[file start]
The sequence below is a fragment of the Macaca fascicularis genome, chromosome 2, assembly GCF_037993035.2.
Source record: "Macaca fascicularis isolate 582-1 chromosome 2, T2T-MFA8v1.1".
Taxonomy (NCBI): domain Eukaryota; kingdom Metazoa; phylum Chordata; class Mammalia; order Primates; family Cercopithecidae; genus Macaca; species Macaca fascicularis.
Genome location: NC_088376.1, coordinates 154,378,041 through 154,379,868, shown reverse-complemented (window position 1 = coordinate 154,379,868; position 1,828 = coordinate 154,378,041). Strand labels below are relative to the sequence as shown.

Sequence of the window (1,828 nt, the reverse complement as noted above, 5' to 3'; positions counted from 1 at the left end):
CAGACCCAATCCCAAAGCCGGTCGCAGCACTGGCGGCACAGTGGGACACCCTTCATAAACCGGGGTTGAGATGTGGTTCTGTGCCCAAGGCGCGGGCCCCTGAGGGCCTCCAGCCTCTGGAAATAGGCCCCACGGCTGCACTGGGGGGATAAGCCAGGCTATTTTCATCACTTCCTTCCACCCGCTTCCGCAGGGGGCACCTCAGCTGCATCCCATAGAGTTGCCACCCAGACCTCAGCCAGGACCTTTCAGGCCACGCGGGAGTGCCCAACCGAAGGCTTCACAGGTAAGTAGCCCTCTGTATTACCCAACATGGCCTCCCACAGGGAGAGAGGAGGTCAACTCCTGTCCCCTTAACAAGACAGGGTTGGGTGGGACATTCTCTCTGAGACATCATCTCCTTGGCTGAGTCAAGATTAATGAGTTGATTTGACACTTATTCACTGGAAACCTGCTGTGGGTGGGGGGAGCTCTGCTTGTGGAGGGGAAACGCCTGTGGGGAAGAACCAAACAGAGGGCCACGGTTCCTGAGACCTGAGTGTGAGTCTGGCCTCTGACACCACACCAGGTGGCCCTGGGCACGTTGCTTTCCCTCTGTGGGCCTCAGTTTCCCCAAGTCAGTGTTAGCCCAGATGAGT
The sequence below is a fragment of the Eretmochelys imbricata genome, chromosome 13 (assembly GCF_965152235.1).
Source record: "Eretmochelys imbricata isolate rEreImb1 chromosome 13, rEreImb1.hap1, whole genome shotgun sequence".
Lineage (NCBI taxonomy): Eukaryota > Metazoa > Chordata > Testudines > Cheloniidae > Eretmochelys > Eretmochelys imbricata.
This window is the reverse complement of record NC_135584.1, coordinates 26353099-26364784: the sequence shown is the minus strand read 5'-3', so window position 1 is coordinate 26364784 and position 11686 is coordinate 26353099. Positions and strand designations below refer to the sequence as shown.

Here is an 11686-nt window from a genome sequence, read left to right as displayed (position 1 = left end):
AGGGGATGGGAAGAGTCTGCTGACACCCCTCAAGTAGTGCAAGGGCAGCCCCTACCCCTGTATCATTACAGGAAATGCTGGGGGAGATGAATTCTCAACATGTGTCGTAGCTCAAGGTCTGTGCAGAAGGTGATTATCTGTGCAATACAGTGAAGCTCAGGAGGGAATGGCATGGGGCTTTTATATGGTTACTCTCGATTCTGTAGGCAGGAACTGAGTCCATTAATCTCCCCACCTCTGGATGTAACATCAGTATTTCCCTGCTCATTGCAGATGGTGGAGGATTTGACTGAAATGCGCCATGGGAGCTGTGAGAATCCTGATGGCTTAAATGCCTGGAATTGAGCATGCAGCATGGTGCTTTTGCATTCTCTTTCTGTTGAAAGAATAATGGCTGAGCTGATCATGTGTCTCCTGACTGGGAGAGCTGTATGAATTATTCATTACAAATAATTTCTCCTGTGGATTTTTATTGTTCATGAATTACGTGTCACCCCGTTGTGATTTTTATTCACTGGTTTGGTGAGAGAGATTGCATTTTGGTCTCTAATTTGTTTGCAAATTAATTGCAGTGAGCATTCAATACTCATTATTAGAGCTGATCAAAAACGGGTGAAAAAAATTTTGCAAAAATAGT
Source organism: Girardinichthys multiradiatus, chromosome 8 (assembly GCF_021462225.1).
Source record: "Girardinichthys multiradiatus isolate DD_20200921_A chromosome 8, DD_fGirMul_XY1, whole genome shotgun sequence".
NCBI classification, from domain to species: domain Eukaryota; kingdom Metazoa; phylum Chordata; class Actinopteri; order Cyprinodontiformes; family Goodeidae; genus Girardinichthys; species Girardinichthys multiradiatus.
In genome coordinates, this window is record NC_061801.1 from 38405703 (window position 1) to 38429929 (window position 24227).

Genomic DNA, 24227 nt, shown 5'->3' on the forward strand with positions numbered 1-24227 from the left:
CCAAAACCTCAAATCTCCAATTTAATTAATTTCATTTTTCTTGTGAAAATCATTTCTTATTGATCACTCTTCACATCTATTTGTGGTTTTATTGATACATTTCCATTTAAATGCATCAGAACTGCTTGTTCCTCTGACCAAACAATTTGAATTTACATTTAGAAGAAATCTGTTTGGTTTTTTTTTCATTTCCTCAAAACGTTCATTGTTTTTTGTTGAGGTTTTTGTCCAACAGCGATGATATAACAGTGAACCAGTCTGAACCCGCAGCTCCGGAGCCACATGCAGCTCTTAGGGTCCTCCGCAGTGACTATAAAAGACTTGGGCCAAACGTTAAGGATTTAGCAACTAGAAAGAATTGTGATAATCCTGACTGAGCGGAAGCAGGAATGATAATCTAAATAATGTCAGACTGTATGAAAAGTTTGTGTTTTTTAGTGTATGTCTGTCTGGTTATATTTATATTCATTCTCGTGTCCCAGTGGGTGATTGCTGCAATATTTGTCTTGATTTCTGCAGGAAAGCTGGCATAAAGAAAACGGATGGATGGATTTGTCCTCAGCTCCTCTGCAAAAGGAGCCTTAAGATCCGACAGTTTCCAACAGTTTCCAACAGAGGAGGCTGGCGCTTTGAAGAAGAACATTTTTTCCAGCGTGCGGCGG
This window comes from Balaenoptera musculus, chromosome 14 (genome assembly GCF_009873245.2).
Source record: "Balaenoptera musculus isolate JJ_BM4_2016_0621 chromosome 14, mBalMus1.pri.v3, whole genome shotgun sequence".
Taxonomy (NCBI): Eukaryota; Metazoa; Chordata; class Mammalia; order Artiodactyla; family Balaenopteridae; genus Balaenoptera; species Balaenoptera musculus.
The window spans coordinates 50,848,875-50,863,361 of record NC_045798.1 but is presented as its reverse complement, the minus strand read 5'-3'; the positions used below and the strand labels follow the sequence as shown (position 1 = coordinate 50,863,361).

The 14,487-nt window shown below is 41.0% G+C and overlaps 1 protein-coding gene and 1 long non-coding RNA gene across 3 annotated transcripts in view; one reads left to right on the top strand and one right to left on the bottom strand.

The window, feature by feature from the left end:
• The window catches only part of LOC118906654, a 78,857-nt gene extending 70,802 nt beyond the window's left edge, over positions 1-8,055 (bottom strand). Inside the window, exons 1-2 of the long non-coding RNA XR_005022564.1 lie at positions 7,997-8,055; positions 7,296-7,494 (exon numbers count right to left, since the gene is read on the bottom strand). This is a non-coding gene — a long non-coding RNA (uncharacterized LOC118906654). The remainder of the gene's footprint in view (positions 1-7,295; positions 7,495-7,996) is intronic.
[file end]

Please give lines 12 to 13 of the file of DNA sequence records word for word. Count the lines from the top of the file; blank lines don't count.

AGGGGATGGGAAGAGTCTGCTGACACCCCTCAAGTAGTGCAAGGGCAGCCCCTACCCCTGTATCATTACAGGAAATGCTGGGGGAGATGAATTCTCAACATGTGTCGTAGCTCAAGGTCTGTGCAGAAGGTGATTATCTGTGCAATACAGTGAAGCTCAGGAGGGAATGGCATGGGGCTTTTATATGGTTACTCTCGATTCTGTAGGCAGGAACTGAGTCCATTAATCTCCCCACCTCTGGATGTAACATCAGTATTTCCCTGCTCATTGCAGATGGTGGAGGATTTGACTGAAATGCGCCATGGGAGCTGTGAGAATCCTGATGGCTTAAATGCCTGGAATTGAGCATGCAGCATGGTGCTTTTGCATTCTCTTTCTGTTGAAAGAATAATGGCTGAGCTGATCATGTGTCTCCTGACTGGGAGAGCTGTATGAATTATTCATTACAAATAATTTCTCCTGTGGATTTTTATTGTTCATGAATTACGTGTCACCCCGTTGTGATTTTTATTCACTGGTTTGGTGAGAGAGATTGCATTTTGGTCTCTAATTTGTTTGCAAATTAATTGCAGTGAGCATTCAATACTCATTATTAGAGCTGATCAAAAACGGGTGAAAAAAATTTTGCAAAAATAGT
Source organism: Girardinichthys multiradiatus, chromosome 8 (assembly GCF_021462225.1).